Search Images Maps Play YouTube News Gmail Drive More »
Sign in
Screen reader users: click this link for accessible mode. Accessible mode has the same essential features but works better with your reader.

Patents

  1. Advanced Patent Search
Publication numberUS3057797 A
Publication typeGrant
Publication dateOct 9, 1962
Filing dateJan 4, 1960
Priority dateJan 4, 1960
Publication numberUS 3057797 A, US 3057797A, US-A-3057797, US3057797 A, US3057797A
InventorsAnderson Duane B, Lummus James L
Original AssigneePan American Petroleum Corp
Export CitationBiBTeX, EndNote, RefMan
External Links: USPTO, USPTO Assignment, Espacenet
Low cost emusion drilling fluid
US 3057797 A
Abstract  available in
Images(9)
Previous page
Next page
Claims  available in
Description  (OCR text may contain errors)

United States Patent 3,057,797 LOW COST EMUSION DRILLING FLUID Duane B. Anderson and James L. Lummus, Tulsa, Okla., assignors to Pan American Petroleum Corporation, Tulsa, Okla., a corporation of Delaware,

No Drawing. Filed Jan. 4, 1960, Ser. No. 69 15 Claims. (Cl. 252-8.5)

This invention relates to well drilling operations. More particularly, it relates to a drilling fluid of the water-in-oil emulsion type.

In US. Patent 2,661,334, issued to James L. Lummus on December 1, 1953, a water-in-oil emulsion drilling fluid is described and claimed. This drilling fluid has enjoyed considerable commercial success since it affords most of the advantages of an oil-base drilling fluid at a lower cost. A still lower cost water-in-oil emulsion drilling fluid is, of course, desirable. Other lower cost emulsion drilling fluids of the water-in-oil type have been proposed but most of them are subject to inversion by contamination with additional water or clay solids. Almost all such emulsions are sensitive to elevated temperatures.

An object of this invention is to provide an improved emulsion drilling fluid of the water-in-oil type. A more specific object is to provide a low cost water-in-oil emulsion drilling fluid which is not readily inverted by the addition of water or clay solids and which has improved stability at elevated temperatures. An additional object of the invention is to provide a method for drilling or working over wells in which the drilling cost can be reduced and the difficulties due to high temperatures can be avoided by use of a particular type of water-in-oil emulsion drilling fluid.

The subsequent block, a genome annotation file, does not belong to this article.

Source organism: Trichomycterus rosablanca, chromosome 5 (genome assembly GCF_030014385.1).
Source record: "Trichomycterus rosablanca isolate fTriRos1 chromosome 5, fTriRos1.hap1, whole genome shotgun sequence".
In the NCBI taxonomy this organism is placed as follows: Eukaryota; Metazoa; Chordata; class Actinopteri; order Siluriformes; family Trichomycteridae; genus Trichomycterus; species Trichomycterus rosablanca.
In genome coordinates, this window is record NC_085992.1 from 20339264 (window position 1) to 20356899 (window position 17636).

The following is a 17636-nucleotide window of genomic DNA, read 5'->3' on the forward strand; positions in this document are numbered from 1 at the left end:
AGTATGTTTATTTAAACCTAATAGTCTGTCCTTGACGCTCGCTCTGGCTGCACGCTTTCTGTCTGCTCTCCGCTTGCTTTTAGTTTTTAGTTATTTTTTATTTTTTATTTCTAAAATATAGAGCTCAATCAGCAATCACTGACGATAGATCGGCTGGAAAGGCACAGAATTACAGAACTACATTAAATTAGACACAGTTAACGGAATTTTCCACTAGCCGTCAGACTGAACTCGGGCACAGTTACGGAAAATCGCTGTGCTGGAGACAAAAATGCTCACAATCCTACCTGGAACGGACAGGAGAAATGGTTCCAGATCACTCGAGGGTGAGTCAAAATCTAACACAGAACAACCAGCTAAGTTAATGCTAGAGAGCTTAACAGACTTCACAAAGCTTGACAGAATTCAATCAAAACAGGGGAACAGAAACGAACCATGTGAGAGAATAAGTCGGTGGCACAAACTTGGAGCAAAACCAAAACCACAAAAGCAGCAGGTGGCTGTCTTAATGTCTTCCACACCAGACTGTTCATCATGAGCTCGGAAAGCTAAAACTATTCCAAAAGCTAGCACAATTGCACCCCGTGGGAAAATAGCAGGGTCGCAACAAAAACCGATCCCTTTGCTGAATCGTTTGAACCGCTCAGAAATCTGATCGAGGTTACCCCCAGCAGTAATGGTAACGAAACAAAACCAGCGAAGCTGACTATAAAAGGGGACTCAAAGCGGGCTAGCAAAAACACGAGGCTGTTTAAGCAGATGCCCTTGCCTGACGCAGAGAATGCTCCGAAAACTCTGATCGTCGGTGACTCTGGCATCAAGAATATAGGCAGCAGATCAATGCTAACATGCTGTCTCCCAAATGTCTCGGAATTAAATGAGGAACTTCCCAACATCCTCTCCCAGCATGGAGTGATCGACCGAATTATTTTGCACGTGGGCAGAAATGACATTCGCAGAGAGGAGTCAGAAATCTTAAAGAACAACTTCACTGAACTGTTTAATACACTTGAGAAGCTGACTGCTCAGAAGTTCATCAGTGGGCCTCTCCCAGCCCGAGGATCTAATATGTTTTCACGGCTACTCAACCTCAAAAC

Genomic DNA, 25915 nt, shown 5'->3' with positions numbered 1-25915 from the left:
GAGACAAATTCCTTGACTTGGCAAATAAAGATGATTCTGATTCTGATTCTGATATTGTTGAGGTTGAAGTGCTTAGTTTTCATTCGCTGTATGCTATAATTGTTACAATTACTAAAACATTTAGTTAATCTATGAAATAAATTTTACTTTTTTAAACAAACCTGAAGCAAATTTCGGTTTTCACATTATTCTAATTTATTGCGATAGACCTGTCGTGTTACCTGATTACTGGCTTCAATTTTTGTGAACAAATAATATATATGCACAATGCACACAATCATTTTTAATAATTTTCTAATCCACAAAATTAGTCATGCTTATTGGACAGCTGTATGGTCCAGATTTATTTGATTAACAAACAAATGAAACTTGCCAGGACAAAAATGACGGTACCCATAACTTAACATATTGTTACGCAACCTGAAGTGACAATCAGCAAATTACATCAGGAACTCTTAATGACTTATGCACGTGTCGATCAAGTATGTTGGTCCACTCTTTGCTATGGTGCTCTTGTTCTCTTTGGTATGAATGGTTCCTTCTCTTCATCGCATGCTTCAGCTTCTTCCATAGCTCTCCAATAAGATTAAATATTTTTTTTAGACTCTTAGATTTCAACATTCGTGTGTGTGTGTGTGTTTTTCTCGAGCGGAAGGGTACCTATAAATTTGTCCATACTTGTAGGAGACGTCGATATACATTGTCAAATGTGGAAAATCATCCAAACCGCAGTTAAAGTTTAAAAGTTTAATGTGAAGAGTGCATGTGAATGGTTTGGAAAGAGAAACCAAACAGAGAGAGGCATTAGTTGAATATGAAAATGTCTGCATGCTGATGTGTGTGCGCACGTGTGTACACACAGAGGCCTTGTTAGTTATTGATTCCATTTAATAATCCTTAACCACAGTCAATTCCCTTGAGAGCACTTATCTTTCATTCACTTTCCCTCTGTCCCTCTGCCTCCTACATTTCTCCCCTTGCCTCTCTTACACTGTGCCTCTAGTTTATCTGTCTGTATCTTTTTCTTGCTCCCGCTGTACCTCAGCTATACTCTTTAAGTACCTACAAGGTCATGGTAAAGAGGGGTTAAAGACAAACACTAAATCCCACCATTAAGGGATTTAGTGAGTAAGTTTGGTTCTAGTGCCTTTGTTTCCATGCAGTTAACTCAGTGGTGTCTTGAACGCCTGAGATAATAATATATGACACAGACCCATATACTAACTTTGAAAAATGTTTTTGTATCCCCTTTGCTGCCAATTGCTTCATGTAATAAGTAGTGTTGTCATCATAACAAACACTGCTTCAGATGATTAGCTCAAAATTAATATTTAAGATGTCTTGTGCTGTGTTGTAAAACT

In general, we accomplish the objects of our invention by providing a water-in-oil emulsion drilling fluid in which lecithin is used as the principal emulsifier and the emulsion is stabilized by an oil-soluble nitrogen-containing surface active agent more exactly defined hereinafter. Salts and solids may also be added with advantage.

It is to be noted that the emulsion stabilizer is an oil soluble emulsifier itself and therefore aids the lecithin in forming a water-in-oil emulsion. This is in contrast to the action of the stabilizing agent in the compositions of US. Patent 2,661,334 Lummus where the stabilizer is water soluble and tends to form an oil-in-water emulsion. The tendency of the water soluble agent is, therefore, to counteract, in part, the water-in-oil emulsifying tendency of the lecithin. The water soluble agent is required in the composition of 2,661,334, however, to stabilize the emulsion against the effects of water and large volumes of drilled solids. We have now found that a narrow class of oil soluble nitrogen-containing surface active agents will provide stability to water and solids contamination. Tables III and VI show in more detail stability to water and solids respectively. At the same time the oil-soluble materials assist, rather than counteract, the

tendency of the lecithin to form water-in-oil emulsions.

This permits the use of much lower concentrations of the lecithin and thus decreases the cost and increases the stability of the drilling fluid.

Our preferred formula is shown in Table I.

Table I 2 Table l-Continu'ed Alkaterge-T lbs./bbl.... 0.5 Gilsonite lhs./bbl.. 2 Ground oyster shells lbs./bbl 5 BaCl lbs lbbl-.. 5 Al (SO .l8H O lbs./bbl.. 5

Commercial lecithin usually contains about equal quantitles of lecithin and another phosphatide, cephalin, dissolved in a vegetable oil which is generally soybean oil. The phosphatides ordinarily make up about two-thirds and the soybean oil about one-third of commercial lecithin. This is the principal emulsifying agent. Alkaterge-T has the formula This is the emulsion stabilizing agent.

Considerable variations can be made in the preferred formula. Permissible variations in concentrations are indicated in the following table. If more concentrated forms of phosphatides are used, the concentration range of this ingredient may be correspondingly reduced.

Table II Water 40 to parts by volume. Oil 30 to 60 parts by volume. Commercial lecithin At least 1.5 lbs./bbl. Stabilizer At least 0.25 lb./bbl. Petroleum residue 0 to 20 lbs./bbl. Inert solids 0 to 600 lbs./bbl. Salts 0 to sufiicient to saturate water.

Considering the ingredients individually in more detail, the oil should be a mineral oil. Preferably. it should be a distilled petroleum fraction having low viscosity and high flash and fire points to avoid fire hazards. Diesel fuel and kerosene are suitable materials. Many light crude oils can be used if necessary. They should be avoided if possible, however, to avoid the natural emulsifiers, viscosity increasing agents, and fire hazards characteristic of most crude oils. In any case, a small pilot batch of drilling fluid should be prepared with any oil of questionable utility, and the properties of the drilling fluid measured before preparation of a large batch of drilling fluid to be used commercially.